=6. The combination as defined in claim 3` wherein said firing pins are each mounted in a counterbored orifice extending between a hole which slidingly receives said hammer and the inside of said receiver and each is provided with a striker portion having a conical end disposed for contact by the associated one of said striking surfaces and a pin extending lfrom said striker portion for impact with the associated one of said detonators, and wherein said striking surfaces are respectively arranged to extend downwardly and forwardly to `cooperate with the conical end of respective ones of said ring pins for converting longitudinal displacement of said hammer to vertical displacement of said firing pins for initiating the associated ones of said detonators and for cammingly displacing the firing pins to the periphery of said hammer while the stri-king surfaces are moved past the associated ones of said firing pins.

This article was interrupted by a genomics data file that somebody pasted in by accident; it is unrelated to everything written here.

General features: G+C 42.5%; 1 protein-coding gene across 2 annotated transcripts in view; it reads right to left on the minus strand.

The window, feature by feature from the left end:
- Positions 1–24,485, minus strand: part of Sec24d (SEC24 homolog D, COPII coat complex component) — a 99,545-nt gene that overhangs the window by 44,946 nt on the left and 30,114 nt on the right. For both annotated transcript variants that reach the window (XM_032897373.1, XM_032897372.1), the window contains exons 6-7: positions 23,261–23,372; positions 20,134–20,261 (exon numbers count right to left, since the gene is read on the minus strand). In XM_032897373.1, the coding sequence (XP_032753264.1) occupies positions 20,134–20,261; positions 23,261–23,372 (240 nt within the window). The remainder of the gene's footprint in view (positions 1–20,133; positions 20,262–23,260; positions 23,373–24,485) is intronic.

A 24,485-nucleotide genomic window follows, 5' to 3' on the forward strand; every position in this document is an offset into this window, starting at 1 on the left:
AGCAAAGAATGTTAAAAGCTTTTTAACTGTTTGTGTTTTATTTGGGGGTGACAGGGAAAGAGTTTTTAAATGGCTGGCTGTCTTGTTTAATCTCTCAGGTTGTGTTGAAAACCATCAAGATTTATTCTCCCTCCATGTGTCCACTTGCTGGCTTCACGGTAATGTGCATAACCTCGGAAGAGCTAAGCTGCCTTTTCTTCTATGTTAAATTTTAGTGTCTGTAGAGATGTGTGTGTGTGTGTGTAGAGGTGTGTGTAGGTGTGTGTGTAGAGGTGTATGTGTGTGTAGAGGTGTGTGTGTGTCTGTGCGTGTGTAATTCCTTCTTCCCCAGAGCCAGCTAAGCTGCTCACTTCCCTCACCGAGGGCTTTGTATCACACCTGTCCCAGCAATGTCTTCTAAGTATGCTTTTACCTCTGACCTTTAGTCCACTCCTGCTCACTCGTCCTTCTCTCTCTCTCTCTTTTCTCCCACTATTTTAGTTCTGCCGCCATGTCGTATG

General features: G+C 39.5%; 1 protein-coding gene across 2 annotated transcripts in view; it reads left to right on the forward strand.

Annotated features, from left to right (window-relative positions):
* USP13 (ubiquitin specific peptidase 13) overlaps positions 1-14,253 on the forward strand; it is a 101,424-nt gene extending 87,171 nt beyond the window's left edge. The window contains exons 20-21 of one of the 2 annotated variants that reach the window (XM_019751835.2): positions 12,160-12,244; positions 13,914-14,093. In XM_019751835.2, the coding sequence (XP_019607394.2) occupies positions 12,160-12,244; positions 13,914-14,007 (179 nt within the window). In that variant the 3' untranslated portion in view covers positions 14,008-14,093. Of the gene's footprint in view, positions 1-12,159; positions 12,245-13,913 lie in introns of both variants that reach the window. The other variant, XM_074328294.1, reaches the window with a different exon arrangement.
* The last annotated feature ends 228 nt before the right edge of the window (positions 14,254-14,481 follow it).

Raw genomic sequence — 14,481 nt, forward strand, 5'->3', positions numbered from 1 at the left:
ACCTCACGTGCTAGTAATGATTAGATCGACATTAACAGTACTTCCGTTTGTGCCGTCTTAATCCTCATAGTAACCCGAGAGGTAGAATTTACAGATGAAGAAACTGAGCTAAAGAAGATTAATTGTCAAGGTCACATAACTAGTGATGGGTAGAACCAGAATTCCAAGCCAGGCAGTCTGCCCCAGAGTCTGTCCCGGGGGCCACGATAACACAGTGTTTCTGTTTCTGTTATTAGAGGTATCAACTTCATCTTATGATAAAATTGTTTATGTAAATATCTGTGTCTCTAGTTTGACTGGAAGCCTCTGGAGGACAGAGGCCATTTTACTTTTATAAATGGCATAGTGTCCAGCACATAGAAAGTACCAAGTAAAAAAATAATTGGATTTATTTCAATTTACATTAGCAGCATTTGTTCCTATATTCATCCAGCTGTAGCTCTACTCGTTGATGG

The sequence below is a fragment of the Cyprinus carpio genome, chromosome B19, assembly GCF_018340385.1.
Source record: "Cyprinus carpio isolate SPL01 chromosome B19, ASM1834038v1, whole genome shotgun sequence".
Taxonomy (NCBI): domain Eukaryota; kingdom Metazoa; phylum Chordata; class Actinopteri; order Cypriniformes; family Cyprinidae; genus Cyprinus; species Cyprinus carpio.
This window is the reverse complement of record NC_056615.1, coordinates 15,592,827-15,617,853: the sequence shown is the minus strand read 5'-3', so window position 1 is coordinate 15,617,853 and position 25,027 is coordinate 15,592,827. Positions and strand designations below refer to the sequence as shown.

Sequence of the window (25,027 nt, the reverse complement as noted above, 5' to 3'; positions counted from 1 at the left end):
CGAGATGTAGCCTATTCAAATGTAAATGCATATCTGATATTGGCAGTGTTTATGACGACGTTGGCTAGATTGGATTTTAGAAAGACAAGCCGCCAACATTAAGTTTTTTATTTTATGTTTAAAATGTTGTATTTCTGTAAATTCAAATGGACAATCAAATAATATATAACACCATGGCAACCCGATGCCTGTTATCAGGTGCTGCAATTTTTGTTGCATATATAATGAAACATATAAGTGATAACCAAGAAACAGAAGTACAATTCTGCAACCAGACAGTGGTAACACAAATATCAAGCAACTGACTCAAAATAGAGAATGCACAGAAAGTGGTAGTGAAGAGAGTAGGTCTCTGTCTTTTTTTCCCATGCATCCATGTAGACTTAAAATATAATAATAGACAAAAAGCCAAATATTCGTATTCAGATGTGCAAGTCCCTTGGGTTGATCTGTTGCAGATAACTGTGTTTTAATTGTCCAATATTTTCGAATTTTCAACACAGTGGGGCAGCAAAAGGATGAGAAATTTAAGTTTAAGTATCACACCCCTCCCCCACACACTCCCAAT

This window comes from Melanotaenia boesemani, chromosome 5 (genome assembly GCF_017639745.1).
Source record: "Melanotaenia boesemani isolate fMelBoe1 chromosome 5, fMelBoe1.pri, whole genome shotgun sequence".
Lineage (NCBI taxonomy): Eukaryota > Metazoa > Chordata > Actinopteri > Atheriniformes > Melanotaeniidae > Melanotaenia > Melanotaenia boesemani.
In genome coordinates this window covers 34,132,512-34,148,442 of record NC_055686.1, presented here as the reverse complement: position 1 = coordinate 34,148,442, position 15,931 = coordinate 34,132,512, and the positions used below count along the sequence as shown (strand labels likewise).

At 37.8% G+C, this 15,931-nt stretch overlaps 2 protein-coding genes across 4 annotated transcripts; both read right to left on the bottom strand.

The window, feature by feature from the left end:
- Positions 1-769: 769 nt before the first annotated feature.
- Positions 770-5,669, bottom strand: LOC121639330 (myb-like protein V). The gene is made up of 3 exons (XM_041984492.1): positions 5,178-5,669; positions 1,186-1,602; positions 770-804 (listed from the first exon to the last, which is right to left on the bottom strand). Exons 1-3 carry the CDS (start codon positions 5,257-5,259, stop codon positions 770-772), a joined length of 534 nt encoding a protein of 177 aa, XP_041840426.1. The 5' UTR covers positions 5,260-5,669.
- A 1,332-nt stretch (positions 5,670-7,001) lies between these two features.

References Cited UNITED STATES PATENTS Re. 18,252 11/1931 Alden 10'2--38 2,099,993 1 l/ 1937 Tauschek. 2,897,757 8/1959 Kulluck 102-38 BENJAMIN A. BORCHELT, Primary Examiner.
U.S. Cl. XR.